As for Jesus rising on the third day…. how did that go?  He died Friday around 3 PM, was in the tomb, and beyond, all Saturday long, and then arose at sunrise Sunday… So, the ancients calculated days like Cruise-Line Companies, ‘any part of a day thereof,’ counted as a full day. As a matter of fact, that line of thinking even extended to the counting of years. So when the Apostle Paul says that he was on a mission for 3 years, it could have been, say, just 14 months, a full year with one month on either end… That’s just how they counted in those days; and we still repeat it, just so.

Now- with that being said, how do we begin to look at the Resurrection today? (Heading a little closer to our destination now.) As usual, I have a visual for us to serve as a guide, an Easter painting you are likely not familiar with; but one very important and helpful.

This is an award winning painting, from 1906, by Henry Ossawa Tanner, a significant American artist in his own right.

Born in 1856, in Pittsburgh PA, he was the first African-American student admitted to the Pennsylvania Academy of Fine Arts in Philadelphia. He studied there with Thomas Eakins, one of America’s leading painters in the late 19th century.

He moved to Paris in the 1880’s, the art capital of the western world, and began to thrive as an artist, painting landscapes, portraits, and many Biblical scenes, including this one.

I think that it’s the unstated wonder about this painting that is so captivating… it’s a scene of the resurrection we don’t often consider.

We’re looking at Peter and the beloved disciple (John), peering into the empty tomb. They had been told by Mary that the stone was somehow rolled away from the tomb (whether she herself had looked inside, we don’t know.) We’re told that Peter went in, picked up the linen wrapping (called a Sudarium), and the other disciple then followed. They stared, pondering, aglow with the lingering light of the resurrection.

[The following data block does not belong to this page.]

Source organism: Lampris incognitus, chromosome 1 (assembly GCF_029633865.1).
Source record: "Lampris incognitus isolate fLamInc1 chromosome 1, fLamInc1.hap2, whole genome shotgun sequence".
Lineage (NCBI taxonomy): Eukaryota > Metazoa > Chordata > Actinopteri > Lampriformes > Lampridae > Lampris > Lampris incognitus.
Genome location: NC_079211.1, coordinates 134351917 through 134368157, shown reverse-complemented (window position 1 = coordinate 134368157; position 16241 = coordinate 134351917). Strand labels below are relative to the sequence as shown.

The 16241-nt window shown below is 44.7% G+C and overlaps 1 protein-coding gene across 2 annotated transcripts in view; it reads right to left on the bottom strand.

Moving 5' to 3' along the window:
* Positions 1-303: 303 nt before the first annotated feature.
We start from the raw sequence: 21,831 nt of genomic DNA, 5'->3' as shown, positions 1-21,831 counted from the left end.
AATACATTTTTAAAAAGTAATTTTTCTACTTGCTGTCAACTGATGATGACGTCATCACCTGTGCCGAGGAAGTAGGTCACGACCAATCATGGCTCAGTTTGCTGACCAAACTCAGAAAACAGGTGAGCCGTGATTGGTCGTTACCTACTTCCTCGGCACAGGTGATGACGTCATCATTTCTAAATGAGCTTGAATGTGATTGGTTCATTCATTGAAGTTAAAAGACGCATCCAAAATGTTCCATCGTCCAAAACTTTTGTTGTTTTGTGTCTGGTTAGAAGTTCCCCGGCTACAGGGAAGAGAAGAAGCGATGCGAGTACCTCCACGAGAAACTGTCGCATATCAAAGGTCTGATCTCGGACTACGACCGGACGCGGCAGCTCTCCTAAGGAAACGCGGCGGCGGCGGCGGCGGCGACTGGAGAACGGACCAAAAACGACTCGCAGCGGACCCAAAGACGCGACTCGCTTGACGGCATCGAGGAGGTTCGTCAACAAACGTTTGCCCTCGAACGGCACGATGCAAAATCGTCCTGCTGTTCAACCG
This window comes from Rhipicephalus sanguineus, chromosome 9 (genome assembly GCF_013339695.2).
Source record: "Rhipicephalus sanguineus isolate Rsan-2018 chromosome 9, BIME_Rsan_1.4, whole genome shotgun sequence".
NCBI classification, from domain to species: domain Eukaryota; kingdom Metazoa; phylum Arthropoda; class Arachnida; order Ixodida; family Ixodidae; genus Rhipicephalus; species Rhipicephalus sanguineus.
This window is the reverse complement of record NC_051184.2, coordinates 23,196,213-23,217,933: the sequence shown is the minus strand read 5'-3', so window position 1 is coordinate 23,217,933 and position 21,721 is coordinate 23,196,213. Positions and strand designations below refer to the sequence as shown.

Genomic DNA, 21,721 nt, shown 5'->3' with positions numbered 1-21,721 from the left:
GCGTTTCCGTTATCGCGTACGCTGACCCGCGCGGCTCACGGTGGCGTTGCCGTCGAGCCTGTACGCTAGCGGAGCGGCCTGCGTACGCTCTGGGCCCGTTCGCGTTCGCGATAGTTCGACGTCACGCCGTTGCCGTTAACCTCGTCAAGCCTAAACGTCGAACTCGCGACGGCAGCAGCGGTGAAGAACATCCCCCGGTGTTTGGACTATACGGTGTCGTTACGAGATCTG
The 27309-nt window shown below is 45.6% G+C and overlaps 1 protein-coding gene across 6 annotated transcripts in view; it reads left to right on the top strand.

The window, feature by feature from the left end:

Then, in our scripture passage, an odd succession of words follow, with a lot more meaning than we usually pay attention to. They are seemingly contradictory, but are very real, human and revealing. ‘He saw and believed, for as yet he did not understand the scripture, that Jesus must rise from the dead.’

Now if there’s ever a phrase that is appropriate for these days in which we live, here it is. “He saw and believed- for he did not yet understand.” What does this mean? (Have you ever noticed this verse before?) Have you ever seen and believed, without understanding?

My take on this is that they both knew, deep in their bones, through the core of their being, that Jesus was raised, that death could not hold him, but they didn’t know how it had happened, or even, really, why- or that scripture had already revealed that this was going to come to pass.

They knew it, they believed it, they trusted it. The good news was more real than anything else these two had ever experienced before. It changed everything for them; how they saw the world, how they lived their lives, what they wrote and said and did, forever after.

Just hours before they had been staring death in the face, literally, and had expected, after they awoke that morning, to be dutifully paying their respects to a dead hero, a martyr for a cause they had never fully understood. But here they stood, looking beyond their narrow world view- into the great beyond of love, hope, and a gift of new life beyond life on earth, that made this world we live in all the more precious, dear and meaningful.

And instead of seeing and believing, and then passively turning a blind eye to the needs around them, their eyes were opened anew to the love of God for, in and through them; that they themselves could be instruments of love, peace and reconciliation.

– This is how this portrait of the two disciples helps me to understand the meaning of the resurrection in my life (and this is where the tragic events of this past week come in, the horrific shootings in Baton Rouge, Minnesota, Dallas, and now the fatal stabbing of Molly Macauley just block away from here.)

To get started, I need to go back to what I shared in the children’s sermon, and how it is we can choose to view the world. For some ‘focus’ means looking at life through a soda straw; seeing just a narrow vision of the world. It is tunnel vision, situational blindness, you could say, with one’s field of vision diminished to a pinhole view, living with blinders on- unwilling to look around to see what’s happening around you.